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Discussion Starter · #1 ·
I noticed when watching videos of woodworking projects that sum milk their wood by sending it thru the jointer, planer etc and some do not.

I have a bunch of oak from Home Depot should I be milling before using? Does the answer change if I was making a tabletop and therefore needed all the pieces in the glue up to be the same height etc?

Also, how much should the planer be taking off in the milling process?

Thanks

Thanks.
 

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I know almost next to nothing, so take everything I saw with a grain of salt. The lumber you get from HD or lowes is already surfaced, normally S4S, and generally doesn't need to be planed again. Unless the surface has been beaten up. The wood in the videos probably isn't S4S. The board needs to be planed enough to get it to the desired final thickness. Asking how much to take during each pass, I do not have an answer.
 

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thicknesses are usually pretty consistent

However, if you are gluing boards edge to edge to make a wider panel, they may have some curves. You will have to joint the edges or straight line rip them for the best results. Always pick through the boards to find the straightest by sighting down the length first. Some boards my be slightly cupped or twisted even though their thickness is uniform.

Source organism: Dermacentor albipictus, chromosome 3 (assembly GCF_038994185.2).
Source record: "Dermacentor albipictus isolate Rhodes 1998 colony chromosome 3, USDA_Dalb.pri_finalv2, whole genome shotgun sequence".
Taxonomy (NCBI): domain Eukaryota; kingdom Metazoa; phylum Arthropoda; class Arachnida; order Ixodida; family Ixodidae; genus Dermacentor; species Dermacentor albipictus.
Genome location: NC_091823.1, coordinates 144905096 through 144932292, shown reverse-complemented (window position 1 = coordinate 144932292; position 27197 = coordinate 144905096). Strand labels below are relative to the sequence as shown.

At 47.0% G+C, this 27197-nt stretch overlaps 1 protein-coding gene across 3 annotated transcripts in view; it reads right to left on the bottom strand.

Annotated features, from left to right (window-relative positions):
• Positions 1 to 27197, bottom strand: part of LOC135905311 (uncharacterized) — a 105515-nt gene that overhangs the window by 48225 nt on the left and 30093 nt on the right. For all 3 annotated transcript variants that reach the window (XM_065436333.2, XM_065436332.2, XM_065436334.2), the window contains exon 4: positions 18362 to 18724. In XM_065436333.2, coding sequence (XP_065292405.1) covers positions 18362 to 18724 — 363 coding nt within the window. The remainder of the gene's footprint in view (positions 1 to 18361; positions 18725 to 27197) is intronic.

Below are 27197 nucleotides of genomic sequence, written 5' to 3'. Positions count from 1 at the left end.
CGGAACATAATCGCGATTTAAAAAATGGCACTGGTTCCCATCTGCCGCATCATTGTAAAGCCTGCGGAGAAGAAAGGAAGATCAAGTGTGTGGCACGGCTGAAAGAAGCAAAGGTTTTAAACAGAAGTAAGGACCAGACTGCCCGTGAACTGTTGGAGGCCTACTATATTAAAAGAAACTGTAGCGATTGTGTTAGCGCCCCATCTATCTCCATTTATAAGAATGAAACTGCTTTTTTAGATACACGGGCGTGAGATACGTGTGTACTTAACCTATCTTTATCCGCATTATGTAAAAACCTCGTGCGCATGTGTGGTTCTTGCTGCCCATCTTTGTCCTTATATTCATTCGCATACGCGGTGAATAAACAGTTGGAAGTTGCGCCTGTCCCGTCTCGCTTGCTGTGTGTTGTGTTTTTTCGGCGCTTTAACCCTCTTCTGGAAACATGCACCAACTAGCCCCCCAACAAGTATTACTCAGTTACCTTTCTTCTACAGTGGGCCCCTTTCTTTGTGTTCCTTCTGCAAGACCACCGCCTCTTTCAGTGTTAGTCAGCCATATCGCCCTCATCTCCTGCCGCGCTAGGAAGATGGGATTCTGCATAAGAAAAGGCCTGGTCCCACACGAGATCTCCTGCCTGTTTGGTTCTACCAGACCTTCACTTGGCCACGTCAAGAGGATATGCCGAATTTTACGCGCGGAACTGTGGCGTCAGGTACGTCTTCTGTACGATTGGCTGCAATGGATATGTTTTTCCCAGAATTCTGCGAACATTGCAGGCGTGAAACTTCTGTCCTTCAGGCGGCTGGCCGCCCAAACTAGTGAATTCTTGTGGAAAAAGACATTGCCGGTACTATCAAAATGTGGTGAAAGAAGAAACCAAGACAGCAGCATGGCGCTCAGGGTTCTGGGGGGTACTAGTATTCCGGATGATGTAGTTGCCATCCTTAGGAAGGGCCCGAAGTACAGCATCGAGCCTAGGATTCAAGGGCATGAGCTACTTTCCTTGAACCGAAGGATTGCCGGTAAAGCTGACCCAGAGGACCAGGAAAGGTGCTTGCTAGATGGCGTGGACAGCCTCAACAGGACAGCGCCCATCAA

If you are joining boards face to face as in a workbench top, then you have probably ripped them to the width you'll need for thickness of the top. The ripped boards will be the same dimension, but unless they are straight you will have slight offsets when gluing up. Jointing them straight will be best here also.

A curved board ripped on the tablesaw will have a slight curve as did the original. A straight line ripping jig is the only way to insure a straight edge.
 

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Just remember,and this is irrespective of where you're sourcing the wood.....Glue likes a "fresh" edge/surface to work with.It makes a measurable difference in the bond.

How you go about cutting/sanding/planing is a huge subject and is dependent on not only what equip is available but also to what the craftsman is comfortable using.For instance,to some using a long benchplane is a daunting task.......next guy comes along and it's like an extension to his arm?We're an edge sander shop...it's different strokes kind of thing.
 

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Discussion Starter · #5 ·
Thanks for the answers. So it sounds like jointing the edge is the way to go when glueing together for a tabletop and the like. What about planing the surface of the boards? Should that be done to ensure all boards are exactly the same height?
 

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Sometimes the SDS wood will not be milled to the same thickness ( and width)....This caused me a little issue makeing face frames. It would also be an issue for table top glue ups, etc.
 
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